Michael Portillo presents a series revisiting the great moments of history to discover that they often conceal other events of equal but forgotten importance.
Michael explores the myth and memory of Joan of Arc, and discovers that another French woman deserves just as much, if not more, credit for saving France in its hour of need.
Battered by decades of war, riven by internal divisions and with large swathes of the country occupied by the English, Charles VII's France was on its knees in the 1420s. To its rescue came a young woman, Joan of Arc. Under her inspiration the fortunes of the country were turned round and France appeared saved. Joan's place in history was confirmed as she was burned at the stake at the age of 19.
But Joan's notoriety eclipses the contribution made by another of her contemporaries, who did as at least as much to secure the future of the French nation and its monarchy. She was Yolande D'Aragon, the King's mother-in-law. It was Yolande who used her position to secure the French monarchy by marriage, diplomacy and force. It was she who invited the young Joan to court, who provided her with her armour and who acted as her sponsor as an emblem of hope for the troops. It was also Yolande who ditched Joan as soon as she became a liability and spent the next decades making laws and allegiances to strengthen the French crown.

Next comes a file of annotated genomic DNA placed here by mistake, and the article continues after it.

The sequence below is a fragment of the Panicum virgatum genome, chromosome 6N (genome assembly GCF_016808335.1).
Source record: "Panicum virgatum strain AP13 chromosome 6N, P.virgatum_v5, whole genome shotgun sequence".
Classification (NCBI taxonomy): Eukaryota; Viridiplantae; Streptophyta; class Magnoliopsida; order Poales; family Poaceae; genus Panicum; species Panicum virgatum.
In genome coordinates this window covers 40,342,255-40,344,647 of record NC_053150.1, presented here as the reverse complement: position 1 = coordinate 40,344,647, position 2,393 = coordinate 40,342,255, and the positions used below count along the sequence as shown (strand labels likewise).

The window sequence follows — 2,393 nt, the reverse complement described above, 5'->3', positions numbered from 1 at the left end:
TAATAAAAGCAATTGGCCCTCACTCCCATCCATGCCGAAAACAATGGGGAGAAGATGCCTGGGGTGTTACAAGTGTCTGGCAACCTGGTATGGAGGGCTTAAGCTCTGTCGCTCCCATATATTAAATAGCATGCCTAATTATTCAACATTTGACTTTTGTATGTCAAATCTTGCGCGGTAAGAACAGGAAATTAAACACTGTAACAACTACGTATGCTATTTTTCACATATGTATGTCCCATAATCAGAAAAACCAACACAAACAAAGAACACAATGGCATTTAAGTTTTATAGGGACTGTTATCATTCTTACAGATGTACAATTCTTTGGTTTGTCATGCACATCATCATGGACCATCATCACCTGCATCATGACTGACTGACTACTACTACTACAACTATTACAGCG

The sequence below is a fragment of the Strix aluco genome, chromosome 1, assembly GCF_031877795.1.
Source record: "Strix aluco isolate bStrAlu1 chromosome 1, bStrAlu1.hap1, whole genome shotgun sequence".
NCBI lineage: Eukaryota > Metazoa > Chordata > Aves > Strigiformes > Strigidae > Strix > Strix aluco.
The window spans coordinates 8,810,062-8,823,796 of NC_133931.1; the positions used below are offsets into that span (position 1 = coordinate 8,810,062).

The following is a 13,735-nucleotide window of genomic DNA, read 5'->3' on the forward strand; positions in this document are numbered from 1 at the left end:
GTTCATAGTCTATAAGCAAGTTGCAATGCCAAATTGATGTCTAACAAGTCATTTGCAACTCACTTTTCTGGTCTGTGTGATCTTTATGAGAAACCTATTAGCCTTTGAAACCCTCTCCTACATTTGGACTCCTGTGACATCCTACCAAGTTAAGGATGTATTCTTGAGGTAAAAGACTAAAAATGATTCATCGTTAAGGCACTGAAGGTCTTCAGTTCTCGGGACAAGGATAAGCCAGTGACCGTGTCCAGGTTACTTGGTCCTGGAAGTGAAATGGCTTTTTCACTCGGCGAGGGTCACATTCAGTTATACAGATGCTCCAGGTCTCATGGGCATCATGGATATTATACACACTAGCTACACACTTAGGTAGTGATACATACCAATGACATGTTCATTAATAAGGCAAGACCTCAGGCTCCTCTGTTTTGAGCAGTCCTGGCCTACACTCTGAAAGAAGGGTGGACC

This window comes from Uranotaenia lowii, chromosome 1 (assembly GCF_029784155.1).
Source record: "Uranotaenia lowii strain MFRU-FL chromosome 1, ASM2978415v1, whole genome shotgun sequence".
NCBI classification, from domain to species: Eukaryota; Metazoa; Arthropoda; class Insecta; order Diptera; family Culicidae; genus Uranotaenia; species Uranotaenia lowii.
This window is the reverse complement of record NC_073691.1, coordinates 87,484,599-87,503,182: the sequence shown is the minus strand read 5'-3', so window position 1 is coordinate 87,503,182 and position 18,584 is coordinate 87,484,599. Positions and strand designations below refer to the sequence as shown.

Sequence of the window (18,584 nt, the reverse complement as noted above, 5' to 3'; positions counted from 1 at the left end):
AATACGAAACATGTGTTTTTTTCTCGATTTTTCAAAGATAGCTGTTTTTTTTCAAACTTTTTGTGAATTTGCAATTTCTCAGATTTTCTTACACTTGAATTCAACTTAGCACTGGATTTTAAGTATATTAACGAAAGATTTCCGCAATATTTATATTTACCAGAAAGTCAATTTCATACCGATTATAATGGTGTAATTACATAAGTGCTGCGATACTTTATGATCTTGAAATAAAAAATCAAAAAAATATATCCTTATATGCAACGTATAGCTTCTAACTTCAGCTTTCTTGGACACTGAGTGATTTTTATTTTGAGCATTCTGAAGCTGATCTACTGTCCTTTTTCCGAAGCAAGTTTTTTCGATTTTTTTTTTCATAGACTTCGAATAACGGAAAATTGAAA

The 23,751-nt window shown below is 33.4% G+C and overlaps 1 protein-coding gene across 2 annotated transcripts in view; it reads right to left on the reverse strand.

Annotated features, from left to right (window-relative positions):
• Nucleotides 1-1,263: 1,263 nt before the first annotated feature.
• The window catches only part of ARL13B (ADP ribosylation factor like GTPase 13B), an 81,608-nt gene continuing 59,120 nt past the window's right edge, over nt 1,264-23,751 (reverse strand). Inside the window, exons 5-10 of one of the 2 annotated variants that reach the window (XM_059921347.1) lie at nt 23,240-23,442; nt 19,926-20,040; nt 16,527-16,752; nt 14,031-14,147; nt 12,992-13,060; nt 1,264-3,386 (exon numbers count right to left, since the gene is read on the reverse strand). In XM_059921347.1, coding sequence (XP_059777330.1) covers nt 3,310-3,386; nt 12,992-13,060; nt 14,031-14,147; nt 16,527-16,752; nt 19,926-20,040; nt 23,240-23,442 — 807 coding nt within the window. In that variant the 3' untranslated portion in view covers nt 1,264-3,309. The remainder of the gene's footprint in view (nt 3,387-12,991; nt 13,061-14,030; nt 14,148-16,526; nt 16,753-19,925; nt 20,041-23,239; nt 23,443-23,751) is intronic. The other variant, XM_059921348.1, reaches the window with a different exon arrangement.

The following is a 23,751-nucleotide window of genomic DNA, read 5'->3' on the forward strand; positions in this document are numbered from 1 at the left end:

Michael investigates why her 40 years of service have been forgotten, buried in the mythology that has grown around Joan.
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